Culture + Lifestyle

Camp: Notes on Design, Too

Since its debut as the theme of this year’s Met Gala and the topic of the Metropolitan Museum’s exhibition at the Costume...

Daniella Calma Written by Daniella Calma · 1 min read >

Since its debut as the theme of this year’s Met Gala and the topic of the Metropolitan Museum’s exhibition at the Costume Institute, ​Camp​ has shot itself into the spotlight. While it still defies any easy explanation, initially sending the world into a thought spiral of summers, tents, nature walks and the Adirondacks, Camp’s rich legacy has found its ability to not only transcend fashion but flourish within the realm of design as well.

The theme pays homage to Susan Sontag’s 1964 essay, “Notes on Camp”, sending an onslaught of celebrities in extravagant and peculiar garb onto the pink carpet.

Initially, I was expecting Lady Gaga and the like to saunter out of their cars clad in avant-garde renditions of hiking boots and flannel. But after some research into the meaning of Camp and its colorful heritage, it turns out that I was unequivocally wrong.

Lady Gaga at the MET Gala. Photo: GETTY IMAGES

Stemming from the French phrase se camper meaning “to pose in an exaggerated fashion”, the word first materialized in print and out into the world in 1907 in the Oxford English Dictionary, where it has found its place alongside “ostentatious, exaggerated, theatrical, affected; effeminate or homosexual.”

In general terms, Camp can be ascertained as a specific manner of aestheticism. It’s one of viewing the world as an aesthetic experience — the way of Camp does not function through beauty or through ordinary aesthetic judgement, rather it is successful in its degree of artifice and stylization.

Billy Porter at the MET Gala by Invision. Photo: AP

Beyond fashion, Camp’s abundant history and undefinable character weaved itself into the decorative arts, taking shape in reevaluations of Art Nouveau to the Italian Radical Design Period. Decorative objects made with fervency and affectionately received at the time of its creation were perceived as tacky and gauche — deeming them perfectly eligible candidates of Camp.

Art Nouveau Victor Horta Maison et Atelier Horta. Photo: TASCHEN
Italian Radical Movement by Joe Kramm for R & Company

Radical works, for example, featured irony borrowed from the Pop Art movement, which was introduced to Italy in the early 1960s. The “Pratone” foam seat, resembling a cartoon version of a patch of grass by Turin-based Gruppo Strum displayed a message of anti-consumerism, despite its charming appearance. The group produced objects with a purpose beyond its beauty and functionality.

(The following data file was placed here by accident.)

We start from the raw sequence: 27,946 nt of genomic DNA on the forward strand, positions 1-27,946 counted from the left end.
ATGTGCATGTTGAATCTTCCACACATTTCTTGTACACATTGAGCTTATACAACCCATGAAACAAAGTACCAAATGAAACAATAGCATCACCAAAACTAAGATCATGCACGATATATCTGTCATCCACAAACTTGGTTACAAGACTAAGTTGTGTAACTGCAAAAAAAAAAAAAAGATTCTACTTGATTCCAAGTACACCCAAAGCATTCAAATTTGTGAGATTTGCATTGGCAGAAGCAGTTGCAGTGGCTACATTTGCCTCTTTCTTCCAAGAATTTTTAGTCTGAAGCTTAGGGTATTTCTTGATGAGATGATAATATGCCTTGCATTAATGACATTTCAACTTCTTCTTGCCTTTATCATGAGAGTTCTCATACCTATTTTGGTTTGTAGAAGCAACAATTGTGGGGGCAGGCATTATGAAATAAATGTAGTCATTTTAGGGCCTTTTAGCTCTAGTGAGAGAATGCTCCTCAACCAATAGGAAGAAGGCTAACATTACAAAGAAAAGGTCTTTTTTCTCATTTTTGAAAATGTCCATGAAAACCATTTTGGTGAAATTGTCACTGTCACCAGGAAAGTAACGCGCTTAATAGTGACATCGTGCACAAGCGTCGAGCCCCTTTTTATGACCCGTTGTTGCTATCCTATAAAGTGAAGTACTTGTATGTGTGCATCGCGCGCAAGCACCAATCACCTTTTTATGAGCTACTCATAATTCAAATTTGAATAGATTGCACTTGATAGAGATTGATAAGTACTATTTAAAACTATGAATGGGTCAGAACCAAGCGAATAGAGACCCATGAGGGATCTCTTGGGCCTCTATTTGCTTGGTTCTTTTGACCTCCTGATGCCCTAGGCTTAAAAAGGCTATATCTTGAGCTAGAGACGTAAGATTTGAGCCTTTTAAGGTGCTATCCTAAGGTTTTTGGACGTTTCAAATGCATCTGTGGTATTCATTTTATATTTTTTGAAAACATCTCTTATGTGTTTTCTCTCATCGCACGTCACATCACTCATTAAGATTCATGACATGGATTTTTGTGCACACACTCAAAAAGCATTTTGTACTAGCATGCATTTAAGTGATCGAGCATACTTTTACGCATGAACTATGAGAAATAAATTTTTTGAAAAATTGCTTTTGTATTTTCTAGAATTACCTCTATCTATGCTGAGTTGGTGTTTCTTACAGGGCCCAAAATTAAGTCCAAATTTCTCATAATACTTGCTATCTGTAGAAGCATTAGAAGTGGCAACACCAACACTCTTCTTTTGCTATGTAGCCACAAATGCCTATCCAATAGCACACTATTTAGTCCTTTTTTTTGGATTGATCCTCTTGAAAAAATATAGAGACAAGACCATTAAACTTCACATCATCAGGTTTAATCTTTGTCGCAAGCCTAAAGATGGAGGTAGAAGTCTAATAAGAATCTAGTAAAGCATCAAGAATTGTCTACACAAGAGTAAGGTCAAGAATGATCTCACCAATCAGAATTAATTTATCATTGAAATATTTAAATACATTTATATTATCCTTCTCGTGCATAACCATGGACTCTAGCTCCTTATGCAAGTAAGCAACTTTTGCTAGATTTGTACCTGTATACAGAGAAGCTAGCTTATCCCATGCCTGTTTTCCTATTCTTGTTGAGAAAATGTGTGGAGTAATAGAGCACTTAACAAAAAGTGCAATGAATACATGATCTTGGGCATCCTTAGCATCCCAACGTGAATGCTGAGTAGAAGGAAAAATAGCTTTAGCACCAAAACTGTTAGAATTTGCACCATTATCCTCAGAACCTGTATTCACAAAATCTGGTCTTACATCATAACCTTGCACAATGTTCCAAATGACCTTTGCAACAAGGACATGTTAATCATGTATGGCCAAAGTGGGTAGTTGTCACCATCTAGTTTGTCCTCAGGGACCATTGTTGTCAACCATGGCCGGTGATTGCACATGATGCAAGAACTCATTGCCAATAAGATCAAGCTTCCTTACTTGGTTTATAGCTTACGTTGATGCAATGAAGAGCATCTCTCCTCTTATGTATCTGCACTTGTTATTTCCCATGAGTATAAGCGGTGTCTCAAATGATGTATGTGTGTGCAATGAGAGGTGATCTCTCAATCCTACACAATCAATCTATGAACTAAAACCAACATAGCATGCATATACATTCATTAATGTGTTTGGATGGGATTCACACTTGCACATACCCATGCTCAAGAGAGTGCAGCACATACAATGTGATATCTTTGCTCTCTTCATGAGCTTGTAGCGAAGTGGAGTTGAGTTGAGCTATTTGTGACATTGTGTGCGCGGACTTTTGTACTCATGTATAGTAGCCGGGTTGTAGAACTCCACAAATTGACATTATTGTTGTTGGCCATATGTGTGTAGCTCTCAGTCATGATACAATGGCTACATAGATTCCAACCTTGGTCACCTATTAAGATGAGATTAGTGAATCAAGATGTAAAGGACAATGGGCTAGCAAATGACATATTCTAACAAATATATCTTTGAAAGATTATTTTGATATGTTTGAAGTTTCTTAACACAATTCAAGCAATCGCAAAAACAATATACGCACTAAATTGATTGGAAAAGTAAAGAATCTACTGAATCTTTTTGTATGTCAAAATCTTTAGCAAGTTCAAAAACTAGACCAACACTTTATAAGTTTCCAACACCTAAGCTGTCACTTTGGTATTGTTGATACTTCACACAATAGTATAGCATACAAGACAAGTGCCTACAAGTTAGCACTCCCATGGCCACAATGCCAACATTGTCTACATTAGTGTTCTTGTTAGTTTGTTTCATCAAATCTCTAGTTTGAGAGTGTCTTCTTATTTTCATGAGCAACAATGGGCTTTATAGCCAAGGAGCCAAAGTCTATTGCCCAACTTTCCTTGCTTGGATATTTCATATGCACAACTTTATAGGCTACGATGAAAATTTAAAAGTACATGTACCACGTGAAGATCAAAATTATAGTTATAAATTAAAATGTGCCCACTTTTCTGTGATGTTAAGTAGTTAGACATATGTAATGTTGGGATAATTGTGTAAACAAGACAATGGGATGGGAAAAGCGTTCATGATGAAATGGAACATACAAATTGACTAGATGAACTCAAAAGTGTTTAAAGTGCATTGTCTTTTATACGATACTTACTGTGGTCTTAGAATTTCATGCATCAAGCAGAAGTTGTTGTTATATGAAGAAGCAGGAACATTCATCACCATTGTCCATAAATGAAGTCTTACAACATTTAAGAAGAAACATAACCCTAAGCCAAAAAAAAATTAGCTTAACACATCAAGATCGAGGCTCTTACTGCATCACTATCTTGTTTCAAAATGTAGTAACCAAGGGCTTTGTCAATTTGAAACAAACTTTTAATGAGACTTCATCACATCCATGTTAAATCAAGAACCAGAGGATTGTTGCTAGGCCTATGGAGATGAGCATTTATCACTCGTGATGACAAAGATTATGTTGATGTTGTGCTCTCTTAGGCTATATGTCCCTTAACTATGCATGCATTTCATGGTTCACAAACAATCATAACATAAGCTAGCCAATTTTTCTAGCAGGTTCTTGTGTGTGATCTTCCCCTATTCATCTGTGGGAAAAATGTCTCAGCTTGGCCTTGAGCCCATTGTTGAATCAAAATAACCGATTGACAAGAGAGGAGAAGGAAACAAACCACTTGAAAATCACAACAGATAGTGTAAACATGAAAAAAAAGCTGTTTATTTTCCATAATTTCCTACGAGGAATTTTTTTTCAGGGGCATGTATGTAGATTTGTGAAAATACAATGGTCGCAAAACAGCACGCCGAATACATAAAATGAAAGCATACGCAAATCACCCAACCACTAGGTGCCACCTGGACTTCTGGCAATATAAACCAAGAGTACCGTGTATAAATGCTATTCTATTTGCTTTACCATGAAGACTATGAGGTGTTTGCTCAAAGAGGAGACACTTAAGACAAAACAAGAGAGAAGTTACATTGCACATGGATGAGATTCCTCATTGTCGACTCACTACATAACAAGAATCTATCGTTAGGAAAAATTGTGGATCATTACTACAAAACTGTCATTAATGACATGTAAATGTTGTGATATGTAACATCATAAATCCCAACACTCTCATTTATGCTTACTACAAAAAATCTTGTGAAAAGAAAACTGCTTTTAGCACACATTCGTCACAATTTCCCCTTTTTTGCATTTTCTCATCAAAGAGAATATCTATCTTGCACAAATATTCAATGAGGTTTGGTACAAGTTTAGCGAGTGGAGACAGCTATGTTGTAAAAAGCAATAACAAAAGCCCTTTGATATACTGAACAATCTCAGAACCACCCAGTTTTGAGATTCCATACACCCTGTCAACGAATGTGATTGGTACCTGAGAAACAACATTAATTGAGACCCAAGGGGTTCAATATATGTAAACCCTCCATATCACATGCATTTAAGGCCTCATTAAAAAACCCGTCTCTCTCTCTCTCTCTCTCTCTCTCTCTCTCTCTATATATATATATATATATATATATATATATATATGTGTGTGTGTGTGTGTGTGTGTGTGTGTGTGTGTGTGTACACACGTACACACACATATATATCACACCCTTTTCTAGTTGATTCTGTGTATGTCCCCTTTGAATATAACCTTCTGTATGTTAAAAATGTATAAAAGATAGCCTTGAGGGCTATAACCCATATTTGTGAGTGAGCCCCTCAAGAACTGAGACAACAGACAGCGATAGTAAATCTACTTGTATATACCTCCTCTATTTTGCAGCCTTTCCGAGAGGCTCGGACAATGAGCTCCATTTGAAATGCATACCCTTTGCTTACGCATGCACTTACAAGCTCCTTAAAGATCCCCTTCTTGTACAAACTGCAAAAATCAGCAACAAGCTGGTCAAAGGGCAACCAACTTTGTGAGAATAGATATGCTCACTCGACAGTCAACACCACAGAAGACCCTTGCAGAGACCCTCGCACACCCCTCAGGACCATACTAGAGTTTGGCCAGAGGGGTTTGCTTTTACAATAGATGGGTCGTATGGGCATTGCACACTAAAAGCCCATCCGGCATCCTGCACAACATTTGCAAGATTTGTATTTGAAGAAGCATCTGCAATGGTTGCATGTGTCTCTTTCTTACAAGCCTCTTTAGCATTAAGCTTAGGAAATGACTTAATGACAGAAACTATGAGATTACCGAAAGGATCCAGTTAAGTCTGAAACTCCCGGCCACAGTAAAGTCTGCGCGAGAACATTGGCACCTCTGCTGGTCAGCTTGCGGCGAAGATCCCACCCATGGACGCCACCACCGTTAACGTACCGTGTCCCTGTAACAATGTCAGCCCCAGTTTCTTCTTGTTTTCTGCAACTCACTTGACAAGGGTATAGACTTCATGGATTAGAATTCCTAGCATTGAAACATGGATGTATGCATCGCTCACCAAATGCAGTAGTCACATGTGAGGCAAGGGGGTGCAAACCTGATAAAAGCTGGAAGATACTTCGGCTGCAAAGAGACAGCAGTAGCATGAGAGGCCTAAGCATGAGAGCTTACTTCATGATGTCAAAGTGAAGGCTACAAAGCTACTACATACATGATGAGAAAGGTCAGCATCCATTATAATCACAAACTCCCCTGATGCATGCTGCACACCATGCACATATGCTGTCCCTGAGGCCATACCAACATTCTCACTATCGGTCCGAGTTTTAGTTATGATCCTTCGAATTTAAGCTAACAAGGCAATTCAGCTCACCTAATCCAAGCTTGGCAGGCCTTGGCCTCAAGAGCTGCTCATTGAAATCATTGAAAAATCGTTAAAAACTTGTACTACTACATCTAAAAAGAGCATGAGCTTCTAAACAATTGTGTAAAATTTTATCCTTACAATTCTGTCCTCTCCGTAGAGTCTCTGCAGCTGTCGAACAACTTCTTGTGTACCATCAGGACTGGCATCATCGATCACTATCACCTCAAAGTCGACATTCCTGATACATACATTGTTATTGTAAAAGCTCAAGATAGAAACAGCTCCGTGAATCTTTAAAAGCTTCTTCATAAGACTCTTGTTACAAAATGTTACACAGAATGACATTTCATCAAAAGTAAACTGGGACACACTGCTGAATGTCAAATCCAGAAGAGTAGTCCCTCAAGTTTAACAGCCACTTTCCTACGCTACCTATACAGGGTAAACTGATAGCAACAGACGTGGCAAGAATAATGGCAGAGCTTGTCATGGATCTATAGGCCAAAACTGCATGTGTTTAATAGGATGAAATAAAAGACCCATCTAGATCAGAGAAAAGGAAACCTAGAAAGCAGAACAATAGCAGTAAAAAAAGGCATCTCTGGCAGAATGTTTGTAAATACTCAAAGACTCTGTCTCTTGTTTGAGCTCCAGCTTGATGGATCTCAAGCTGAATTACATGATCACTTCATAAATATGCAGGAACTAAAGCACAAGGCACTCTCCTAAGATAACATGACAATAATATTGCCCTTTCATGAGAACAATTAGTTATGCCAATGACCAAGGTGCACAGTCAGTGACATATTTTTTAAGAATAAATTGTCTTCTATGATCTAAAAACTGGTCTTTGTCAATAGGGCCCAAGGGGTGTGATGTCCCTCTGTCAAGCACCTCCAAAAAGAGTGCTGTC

Advertisement for Gruppo Sturm Pratone by Ugo Mulas. Photo: PIETRO DEROSSI

Thus, from the 1960s and onwards, Camp became a modern concept that evolved from people taking sophisticated positions on objects that were seen as amusing by intellectuals.

Whether it’s pop camp, queer camp, high camp, or political camp — Trump is a very camp figure — I think it’s very timely.

Andrew bolton, camp curator

In its true essence, Camp is meant to scream and shout; to create conversations and to make its mark in whatever time period it finds itself in. The exhibition’s esteemed curator, Andrew Bolton, told the New York Times, “Whether it’s pop camp, queer camp, high camp, or political camp — Trump is a very camp figure — I think it’s very timely.”

Written by Daniella Calma
Born into a family of artists and architects, Daniella Calma spent her early years as a sponge; absorbing art and design through travels with her family and by wandering through construction sites with her dad. Fueled by this early exposure, her perception of architecture was unconsciously generated purely out of aesthetics. However, after graduating with a Bachelors in Architecture (with honors) from Pratt Institute and immersing herself in the unique social fabric of New York City, she grew invested in the common ground between architecture as an art form and the dialogue it creates within the public realm and the surrounding context. She is currently pursuing a Masters in Architecture at the Yale School of Architecture where she hopes to cultivate her passion in seeking a broadened comprehension of the scope in which the strands of design, evolving concepts of identity, social engagement and contextual catalysts are weaved together. Profile
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